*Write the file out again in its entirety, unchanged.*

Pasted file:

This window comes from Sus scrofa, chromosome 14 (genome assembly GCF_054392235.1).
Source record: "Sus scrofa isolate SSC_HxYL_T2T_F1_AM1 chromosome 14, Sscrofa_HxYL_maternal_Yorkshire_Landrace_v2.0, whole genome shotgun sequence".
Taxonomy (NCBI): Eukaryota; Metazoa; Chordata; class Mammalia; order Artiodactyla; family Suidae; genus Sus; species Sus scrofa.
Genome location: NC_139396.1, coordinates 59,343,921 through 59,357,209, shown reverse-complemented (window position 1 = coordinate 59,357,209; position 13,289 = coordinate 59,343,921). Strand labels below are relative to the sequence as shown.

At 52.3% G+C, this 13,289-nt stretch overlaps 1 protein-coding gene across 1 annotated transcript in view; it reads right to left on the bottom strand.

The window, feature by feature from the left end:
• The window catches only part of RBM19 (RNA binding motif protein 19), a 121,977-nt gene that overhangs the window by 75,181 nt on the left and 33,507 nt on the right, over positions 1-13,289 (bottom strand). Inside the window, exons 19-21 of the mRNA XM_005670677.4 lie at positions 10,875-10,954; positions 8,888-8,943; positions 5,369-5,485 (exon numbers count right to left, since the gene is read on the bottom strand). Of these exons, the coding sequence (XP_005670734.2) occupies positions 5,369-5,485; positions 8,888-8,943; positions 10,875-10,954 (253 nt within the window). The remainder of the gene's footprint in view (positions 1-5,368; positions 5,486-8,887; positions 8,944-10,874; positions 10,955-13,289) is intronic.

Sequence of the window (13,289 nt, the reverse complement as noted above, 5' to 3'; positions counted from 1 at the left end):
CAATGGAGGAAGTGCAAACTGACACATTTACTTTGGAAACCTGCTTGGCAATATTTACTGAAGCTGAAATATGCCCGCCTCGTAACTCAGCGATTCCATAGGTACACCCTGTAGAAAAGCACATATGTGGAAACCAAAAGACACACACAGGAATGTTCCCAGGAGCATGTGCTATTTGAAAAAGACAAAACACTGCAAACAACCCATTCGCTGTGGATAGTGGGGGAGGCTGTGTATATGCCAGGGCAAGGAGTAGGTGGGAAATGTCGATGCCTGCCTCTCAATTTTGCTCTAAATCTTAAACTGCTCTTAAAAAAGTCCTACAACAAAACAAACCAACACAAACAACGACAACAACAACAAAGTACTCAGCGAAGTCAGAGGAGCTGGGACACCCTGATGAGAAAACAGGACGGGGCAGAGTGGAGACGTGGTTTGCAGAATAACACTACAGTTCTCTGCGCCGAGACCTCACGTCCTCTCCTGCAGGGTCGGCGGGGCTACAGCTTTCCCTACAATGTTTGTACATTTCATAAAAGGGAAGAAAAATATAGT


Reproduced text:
This window comes from Sus scrofa, chromosome 14 (genome assembly GCF_054392235.1).
Source record: "Sus scrofa isolate SSC_HxYL_T2T_F1_AM1 chromosome 14, Sscrofa_HxYL_maternal_Yorkshire_Landrace_v2.0, whole genome shotgun sequence".
Taxonomy (NCBI): Eukaryota; Metazoa; Chordata; class Mammalia; order Artiodactyla; family Suidae; genus Sus; species Sus scrofa.
Genome location: NC_139396.1, coordinates 59,343,921 through 59,357,209, shown reverse-complemented (window position 1 = coordinate 59,357,209; position 13,289 = coordinate 59,343,921). Strand labels below are relative to the sequence as shown.

At 52.3% G+C, this 13,289-nt stretch overlaps 1 protein-coding gene across 1 annotated transcript in view; it reads right to left on the bottom strand.

The window, feature by feature from the left end:
• The window catches only part of RBM19 (RNA binding motif protein 19), a 121,977-nt gene that overhangs the window by 75,181 nt on the left and 33,507 nt on the right, over positions 1-13,289 (bottom strand). Inside the window, exons 19-21 of the mRNA XM_005670677.4 lie at positions 10,875-10,954; positions 8,888-8,943; positions 5,369-5,485 (exon numbers count right to left, since the gene is read on the bottom strand). Of these exons, the coding sequence (XP_005670734.2) occupies positions 5,369-5,485; positions 8,888-8,943; positions 10,875-10,954 (253 nt within the window). The remainder of the gene's footprint in view (positions 1-5,368; positions 5,486-8,887; positions 8,944-10,874; positions 10,955-13,289) is intronic.

Sequence of the window (13,289 nt, the reverse complement as noted above, 5' to 3'; positions counted from 1 at the left end):
CAATGGAGGAAGTGCAAACTGACACATTTACTTTGGAAACCTGCTTGGCAATATTTACTGAAGCTGAAATATGCCCGCCTCGTAACTCAGCGATTCCATAGGTACACCCTGTAGAAAAGCACATATGTGGAAACCAAAAGACACACACAGGAATGTTCCCAGGAGCATGTGCTATTTGAAAAAGACAAAACACTGCAAACAACCCATTCGCTGTGGATAGTGGGGGAGGCTGTGTATATGCCAGGGCAAGGAGTAGGTGGGAAATGTCGATGCCTGCCTCTCAATTTTGCTCTAAATCTTAAACTGCTCTTAAAAAAGTCCTACAACAAAACAAACCAACACAAACAACGACAACAACAACAAAGTACTCAGCGAAGTCAGAGGAGCTGGGACACCCTGATGAGAAAACAGGACGGGGCAGAGTGGAGACGTGGTTTGCAGAATAACACTACAGTTCTCTGCGCCGAGACCTCACGTCCTCTCCTGCAGGGTCGGCGGGGCTACAGCTTTCCCTACAATGTTTGTACATTTCATAAAAGGGAAGAAAAATATAGT